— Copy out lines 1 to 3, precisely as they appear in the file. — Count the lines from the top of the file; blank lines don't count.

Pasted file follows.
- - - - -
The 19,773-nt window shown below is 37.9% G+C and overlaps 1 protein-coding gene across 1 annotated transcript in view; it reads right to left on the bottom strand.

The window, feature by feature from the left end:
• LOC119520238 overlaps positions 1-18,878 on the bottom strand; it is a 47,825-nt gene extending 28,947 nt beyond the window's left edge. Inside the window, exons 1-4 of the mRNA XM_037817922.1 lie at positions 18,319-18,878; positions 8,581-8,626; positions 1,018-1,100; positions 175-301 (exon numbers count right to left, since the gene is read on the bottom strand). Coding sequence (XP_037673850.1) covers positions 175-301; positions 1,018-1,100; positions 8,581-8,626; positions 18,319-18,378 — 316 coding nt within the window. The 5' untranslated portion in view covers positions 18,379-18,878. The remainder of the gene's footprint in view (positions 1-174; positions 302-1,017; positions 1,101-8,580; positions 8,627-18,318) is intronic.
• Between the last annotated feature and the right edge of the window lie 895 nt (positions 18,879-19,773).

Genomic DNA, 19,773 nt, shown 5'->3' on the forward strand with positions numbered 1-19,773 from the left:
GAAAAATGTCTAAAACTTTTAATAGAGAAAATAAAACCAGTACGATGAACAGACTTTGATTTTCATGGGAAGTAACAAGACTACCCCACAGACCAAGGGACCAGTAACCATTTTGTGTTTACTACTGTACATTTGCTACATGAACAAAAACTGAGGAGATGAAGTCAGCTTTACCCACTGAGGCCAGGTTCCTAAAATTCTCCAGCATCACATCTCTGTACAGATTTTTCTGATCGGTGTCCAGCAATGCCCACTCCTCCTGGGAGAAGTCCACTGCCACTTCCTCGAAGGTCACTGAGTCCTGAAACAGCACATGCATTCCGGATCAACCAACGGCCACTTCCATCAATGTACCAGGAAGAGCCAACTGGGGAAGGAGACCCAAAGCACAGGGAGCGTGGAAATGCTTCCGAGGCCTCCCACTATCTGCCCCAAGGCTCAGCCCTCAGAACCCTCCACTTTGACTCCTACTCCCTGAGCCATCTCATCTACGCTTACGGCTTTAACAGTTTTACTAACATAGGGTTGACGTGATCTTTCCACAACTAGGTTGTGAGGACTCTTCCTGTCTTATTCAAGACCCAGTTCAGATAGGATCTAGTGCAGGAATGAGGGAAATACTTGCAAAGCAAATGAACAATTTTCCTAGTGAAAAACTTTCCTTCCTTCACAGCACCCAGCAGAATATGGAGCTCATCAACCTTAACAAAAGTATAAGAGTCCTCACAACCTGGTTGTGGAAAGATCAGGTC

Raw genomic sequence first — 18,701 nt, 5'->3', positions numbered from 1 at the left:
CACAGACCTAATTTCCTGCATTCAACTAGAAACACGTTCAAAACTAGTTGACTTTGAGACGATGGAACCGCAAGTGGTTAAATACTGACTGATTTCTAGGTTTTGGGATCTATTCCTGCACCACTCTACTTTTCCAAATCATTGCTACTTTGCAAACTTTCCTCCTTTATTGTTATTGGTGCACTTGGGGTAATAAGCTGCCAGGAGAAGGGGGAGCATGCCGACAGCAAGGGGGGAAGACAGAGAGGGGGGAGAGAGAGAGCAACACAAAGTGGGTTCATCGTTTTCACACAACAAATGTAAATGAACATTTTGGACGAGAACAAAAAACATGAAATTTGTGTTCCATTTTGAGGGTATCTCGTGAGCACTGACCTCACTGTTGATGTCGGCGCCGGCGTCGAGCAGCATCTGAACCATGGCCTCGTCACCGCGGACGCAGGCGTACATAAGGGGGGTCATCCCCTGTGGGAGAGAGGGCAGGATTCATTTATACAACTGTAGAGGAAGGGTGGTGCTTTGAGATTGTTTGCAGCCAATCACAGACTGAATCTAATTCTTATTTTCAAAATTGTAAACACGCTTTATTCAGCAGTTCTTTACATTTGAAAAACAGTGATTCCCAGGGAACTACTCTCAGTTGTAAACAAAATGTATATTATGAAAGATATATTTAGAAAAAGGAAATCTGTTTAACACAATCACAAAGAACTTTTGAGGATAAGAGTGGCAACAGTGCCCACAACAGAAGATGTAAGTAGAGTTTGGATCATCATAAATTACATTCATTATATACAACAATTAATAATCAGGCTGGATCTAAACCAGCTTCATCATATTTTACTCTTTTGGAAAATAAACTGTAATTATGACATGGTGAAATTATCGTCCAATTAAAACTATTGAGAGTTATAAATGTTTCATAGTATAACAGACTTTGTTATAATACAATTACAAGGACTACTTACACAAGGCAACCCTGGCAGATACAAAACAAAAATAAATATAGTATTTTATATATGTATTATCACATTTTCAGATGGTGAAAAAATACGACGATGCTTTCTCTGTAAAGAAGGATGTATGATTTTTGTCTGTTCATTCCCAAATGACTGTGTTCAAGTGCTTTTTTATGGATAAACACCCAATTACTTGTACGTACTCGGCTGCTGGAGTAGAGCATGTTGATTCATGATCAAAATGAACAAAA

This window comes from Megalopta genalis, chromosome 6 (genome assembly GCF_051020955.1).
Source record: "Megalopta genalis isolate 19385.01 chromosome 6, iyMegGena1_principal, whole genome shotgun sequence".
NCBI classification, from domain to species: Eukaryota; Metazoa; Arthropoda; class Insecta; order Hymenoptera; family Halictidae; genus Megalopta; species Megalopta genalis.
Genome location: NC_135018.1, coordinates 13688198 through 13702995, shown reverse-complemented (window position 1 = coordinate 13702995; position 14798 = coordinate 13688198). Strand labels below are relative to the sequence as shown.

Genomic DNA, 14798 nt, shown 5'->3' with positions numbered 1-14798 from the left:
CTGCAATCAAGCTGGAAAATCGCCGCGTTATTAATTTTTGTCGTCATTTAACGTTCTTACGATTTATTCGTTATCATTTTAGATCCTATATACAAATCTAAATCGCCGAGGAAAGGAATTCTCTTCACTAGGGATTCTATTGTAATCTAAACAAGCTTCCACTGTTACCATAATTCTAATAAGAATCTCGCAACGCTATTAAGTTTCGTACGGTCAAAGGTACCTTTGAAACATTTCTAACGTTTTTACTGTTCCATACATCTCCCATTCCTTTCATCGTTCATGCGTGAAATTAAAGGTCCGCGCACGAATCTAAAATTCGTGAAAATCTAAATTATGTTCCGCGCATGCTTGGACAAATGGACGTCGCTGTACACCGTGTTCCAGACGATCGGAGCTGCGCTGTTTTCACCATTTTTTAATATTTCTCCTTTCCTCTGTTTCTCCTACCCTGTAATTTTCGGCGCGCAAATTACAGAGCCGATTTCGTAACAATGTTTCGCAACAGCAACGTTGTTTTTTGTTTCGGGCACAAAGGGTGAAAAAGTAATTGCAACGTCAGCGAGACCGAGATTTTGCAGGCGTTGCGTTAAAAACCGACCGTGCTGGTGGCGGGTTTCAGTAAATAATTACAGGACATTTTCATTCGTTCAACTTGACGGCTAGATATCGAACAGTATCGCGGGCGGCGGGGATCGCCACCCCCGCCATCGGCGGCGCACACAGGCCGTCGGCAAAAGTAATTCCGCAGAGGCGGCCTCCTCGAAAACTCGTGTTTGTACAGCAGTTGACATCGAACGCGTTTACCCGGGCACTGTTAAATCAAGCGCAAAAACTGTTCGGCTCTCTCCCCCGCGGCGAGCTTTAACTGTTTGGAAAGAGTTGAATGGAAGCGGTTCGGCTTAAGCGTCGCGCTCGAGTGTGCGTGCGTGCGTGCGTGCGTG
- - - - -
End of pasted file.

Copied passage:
The 19,773-nt window shown below is 37.9% G+C and overlaps 1 protein-coding gene across 1 annotated transcript in view; it reads right to left on the bottom strand.

The window, feature by feature from the left end:
• LOC119520238 overlaps positions 1-18,878 on the bottom strand; it is a 47,825-nt gene extending 28,947 nt beyond the window's left edge. Inside the window, exons 1-4 of the mRNA XM_037817922.1 lie at positions 18,319-18,878; positions 8,581-8,626; positions 1,018-1,100; positions 175-301 (exon numbers count right to left, since the gene is read on the bottom strand). Coding sequence (XP_037673850.1) covers positions 175-301; positions 1,018-1,100; positions 8,581-8,626; positions 18,319-18,378 — 316 coding nt within the window. The 5' untranslated portion in view covers positions 18,379-18,878. The remainder of the gene's footprint in view (positions 1-174; positions 302-1,017; positions 1,101-8,580; positions 8,627-18,318) is intronic.